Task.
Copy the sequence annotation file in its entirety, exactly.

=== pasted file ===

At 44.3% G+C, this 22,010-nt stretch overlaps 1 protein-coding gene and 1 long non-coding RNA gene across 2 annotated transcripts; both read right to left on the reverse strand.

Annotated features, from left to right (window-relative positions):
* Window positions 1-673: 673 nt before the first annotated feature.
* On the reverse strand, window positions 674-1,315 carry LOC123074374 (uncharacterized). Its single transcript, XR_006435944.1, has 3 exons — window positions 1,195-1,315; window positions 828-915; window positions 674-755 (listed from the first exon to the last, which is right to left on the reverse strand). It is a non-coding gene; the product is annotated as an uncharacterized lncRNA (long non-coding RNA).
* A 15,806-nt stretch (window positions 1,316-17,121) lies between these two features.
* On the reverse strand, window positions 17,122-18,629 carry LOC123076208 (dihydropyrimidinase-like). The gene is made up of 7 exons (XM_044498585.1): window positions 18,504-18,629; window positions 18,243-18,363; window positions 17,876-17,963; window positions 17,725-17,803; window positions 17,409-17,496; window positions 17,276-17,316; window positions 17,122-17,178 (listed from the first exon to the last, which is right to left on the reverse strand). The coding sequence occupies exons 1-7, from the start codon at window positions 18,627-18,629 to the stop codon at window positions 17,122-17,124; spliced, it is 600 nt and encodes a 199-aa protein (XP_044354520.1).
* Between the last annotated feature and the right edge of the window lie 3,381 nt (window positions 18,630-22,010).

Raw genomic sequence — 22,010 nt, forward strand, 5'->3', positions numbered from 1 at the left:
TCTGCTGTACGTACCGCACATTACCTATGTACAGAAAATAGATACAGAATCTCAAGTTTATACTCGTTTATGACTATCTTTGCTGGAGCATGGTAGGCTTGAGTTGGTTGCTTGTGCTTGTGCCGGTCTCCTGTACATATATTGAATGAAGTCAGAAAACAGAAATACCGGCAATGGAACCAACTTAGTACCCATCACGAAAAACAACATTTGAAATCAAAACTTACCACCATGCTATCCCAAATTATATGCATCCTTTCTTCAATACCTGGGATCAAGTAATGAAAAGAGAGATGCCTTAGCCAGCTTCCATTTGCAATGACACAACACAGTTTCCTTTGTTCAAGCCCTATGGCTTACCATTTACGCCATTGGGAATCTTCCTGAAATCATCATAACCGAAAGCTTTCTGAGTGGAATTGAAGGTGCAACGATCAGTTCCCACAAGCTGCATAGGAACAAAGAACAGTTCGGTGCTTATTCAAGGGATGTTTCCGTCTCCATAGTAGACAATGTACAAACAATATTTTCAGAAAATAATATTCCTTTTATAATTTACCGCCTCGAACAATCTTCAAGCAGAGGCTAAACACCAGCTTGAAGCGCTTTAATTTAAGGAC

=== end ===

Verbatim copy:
At 44.3% G+C, this 22,010-nt stretch overlaps 1 protein-coding gene and 1 long non-coding RNA gene across 2 annotated transcripts; both read right to left on the reverse strand.

Annotated features, from left to right (window-relative positions):
* Window positions 1-673: 673 nt before the first annotated feature.
* On the reverse strand, window positions 674-1,315 carry LOC123074374 (uncharacterized). Its single transcript, XR_006435944.1, has 3 exons — window positions 1,195-1,315; window positions 828-915; window positions 674-755 (listed from the first exon to the last, which is right to left on the reverse strand). It is a non-coding gene; the product is annotated as an uncharacterized lncRNA (long non-coding RNA).
* A 15,806-nt stretch (window positions 1,316-17,121) lies between these two features.
* On the reverse strand, window positions 17,122-18,629 carry LOC123076208 (dihydropyrimidinase-like). The gene is made up of 7 exons (XM_044498585.1): window positions 18,504-18,629; window positions 18,243-18,363; window positions 17,876-17,963; window positions 17,725-17,803; window positions 17,409-17,496; window positions 17,276-17,316; window positions 17,122-17,178 (listed from the first exon to the last, which is right to left on the reverse strand). The coding sequence occupies exons 1-7, from the start codon at window positions 18,627-18,629 to the stop codon at window positions 17,122-17,124; spliced, it is 600 nt and encodes a 199-aa protein (XP_044354520.1).
* Between the last annotated feature and the right edge of the window lie 3,381 nt (window positions 18,630-22,010).

Raw genomic sequence — 22,010 nt, forward strand, 5'->3', positions numbered from 1 at the left:
TCTGCTGTACGTACCGCACATTACCTATGTACAGAAAATAGATACAGAATCTCAAGTTTATACTCGTTTATGACTATCTTTGCTGGAGCATGGTAGGCTTGAGTTGGTTGCTTGTGCTTGTGCCGGTCTCCTGTACATATATTGAATGAAGTCAGAAAACAGAAATACCGGCAATGGAACCAACTTAGTACCCATCACGAAAAACAACATTTGAAATCAAAACTTACCACCATGCTATCCCAAATTATATGCATCCTTTCTTCAATACCTGGGATCAAGTAATGAAAAGAGAGATGCCTTAGCCAGCTTCCATTTGCAATGACACAACACAGTTTCCTTTGTTCAAGCCCTATGGCTTACCATTTACGCCATTGGGAATCTTCCTGAAATCATCATAACCGAAAGCTTTCTGAGTGGAATTGAAGGTGCAACGATCAGTTCCCACAAGCTGCATAGGAACAAAGAACAGTTCGGTGCTTATTCAAGGGATGTTTCCGTCTCCATAGTAGACAATGTACAAACAATATTTTCAGAAAATAATATTCCTTTTATAATTTACCGCCTCGAACAATCTTCAAGCAGAGGCTAAACACCAGCTTGAAGCGCTTTAATTTAAGGAC